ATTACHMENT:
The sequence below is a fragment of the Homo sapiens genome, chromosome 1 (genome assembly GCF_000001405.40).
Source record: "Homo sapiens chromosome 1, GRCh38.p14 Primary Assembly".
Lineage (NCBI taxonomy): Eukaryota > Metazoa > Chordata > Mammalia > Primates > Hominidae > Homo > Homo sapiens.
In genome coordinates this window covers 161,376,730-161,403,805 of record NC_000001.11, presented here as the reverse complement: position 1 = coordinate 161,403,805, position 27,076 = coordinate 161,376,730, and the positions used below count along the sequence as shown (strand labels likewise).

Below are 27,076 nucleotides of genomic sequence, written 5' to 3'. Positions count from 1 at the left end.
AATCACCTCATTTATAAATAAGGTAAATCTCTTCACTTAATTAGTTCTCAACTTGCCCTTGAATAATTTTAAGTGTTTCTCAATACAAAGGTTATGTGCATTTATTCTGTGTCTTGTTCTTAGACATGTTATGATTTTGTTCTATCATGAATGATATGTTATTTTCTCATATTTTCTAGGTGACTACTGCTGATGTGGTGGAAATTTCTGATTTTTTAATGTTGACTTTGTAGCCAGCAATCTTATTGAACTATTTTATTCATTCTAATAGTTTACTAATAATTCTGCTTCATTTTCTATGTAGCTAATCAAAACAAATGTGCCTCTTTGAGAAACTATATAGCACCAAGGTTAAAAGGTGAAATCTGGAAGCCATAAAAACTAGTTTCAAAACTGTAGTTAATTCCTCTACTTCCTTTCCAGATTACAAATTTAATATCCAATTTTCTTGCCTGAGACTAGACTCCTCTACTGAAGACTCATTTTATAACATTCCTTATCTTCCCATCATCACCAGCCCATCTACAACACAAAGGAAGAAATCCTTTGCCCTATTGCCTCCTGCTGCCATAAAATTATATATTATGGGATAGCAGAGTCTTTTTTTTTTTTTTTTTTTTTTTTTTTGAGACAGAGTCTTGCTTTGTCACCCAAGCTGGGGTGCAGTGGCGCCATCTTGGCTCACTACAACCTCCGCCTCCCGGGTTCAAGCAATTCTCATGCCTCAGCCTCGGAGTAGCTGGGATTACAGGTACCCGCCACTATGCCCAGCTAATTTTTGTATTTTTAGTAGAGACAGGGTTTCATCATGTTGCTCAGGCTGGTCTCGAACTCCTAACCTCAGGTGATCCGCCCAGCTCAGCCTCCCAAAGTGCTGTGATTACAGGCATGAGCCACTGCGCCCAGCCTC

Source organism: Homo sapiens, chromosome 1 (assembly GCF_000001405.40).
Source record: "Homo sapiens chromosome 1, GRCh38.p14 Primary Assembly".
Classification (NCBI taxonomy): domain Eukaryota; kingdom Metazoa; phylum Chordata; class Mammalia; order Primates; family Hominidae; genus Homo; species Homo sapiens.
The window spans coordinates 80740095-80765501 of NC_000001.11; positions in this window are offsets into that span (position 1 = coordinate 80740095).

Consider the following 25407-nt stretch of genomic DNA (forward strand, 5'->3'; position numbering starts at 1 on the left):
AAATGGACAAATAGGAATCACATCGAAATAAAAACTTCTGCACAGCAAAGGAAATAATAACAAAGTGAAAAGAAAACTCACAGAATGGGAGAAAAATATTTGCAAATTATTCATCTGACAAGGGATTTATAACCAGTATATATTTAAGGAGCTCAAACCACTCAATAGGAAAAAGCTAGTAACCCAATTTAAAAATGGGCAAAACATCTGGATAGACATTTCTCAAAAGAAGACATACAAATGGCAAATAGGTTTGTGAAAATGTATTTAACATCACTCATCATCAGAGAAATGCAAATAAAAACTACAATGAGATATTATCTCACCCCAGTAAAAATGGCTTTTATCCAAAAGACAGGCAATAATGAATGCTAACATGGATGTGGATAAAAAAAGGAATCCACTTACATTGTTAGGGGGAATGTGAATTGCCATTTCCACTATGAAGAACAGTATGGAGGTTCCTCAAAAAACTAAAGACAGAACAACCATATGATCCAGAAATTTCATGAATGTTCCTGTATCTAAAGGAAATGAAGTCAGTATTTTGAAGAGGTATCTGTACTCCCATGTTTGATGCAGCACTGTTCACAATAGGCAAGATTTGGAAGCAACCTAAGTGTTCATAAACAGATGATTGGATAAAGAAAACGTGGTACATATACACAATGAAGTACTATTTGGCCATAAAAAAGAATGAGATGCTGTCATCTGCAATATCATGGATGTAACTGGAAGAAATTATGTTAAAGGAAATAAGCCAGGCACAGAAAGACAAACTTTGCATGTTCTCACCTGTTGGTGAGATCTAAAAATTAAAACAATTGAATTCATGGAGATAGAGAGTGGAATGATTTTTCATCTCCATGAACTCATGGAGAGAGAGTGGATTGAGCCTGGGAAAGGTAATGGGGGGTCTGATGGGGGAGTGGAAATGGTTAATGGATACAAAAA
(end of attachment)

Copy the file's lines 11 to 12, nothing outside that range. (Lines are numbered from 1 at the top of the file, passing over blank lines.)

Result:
Consider the following 25407-nt stretch of genomic DNA (forward strand, 5'->3'; position numbering starts at 1 on the left):
AAATGGACAAATAGGAATCACATCGAAATAAAAACTTCTGCACAGCAAAGGAAATAATAACAAAGTGAAAAGAAAACTCACAGAATGGGAGAAAAATATTTGCAAATTATTCATCTGACAAGGGATTTATAACCAGTATATATTTAAGGAGCTCAAACCACTCAATAGGAAAAAGCTAGTAACCCAATTTAAAAATGGGCAAAACATCTGGATAGACATTTCTCAAAAGAAGACATACAAATGGCAAATAGGTTTGTGAAAATGTATTTAACATCACTCATCATCAGAGAAATGCAAATAAAAACTACAATGAGATATTATCTCACCCCAGTAAAAATGGCTTTTATCCAAAAGACAGGCAATAATGAATGCTAACATGGATGTGGATAAAAAAAGGAATCCACTTACATTGTTAGGGGGAATGTGAATTGCCATTTCCACTATGAAGAACAGTATGGAGGTTCCTCAAAAAACTAAAGACAGAACAACCATATGATCCAGAAATTTCATGAATGTTCCTGTATCTAAAGGAAATGAAGTCAGTATTTTGAAGAGGTATCTGTACTCCCATGTTTGATGCAGCACTGTTCACAATAGGCAAGATTTGGAAGCAACCTAAGTGTTCATAAACAGATGATTGGATAAAGAAAACGTGGTACATATACACAATGAAGTACTATTTGGCCATAAAAAAGAATGAGATGCTGTCATCTGCAATATCATGGATGTAACTGGAAGAAATTATGTTAAAGGAAATAAGCCAGGCACAGAAAGACAAACTTTGCATGTTCTCACCTGTTGGTGAGATCTAAAAATTAAAACAATTGAATTCATGGAGATAGAGAGTGGAATGATTTTTCATCTCCATGAACTCATGGAGAGAGAGTGGATTGAGCCTGGGAAAGGTAATGGGGGGTCTGATGGGGGAGTGGAAATGGTTAATGGATACAAAAA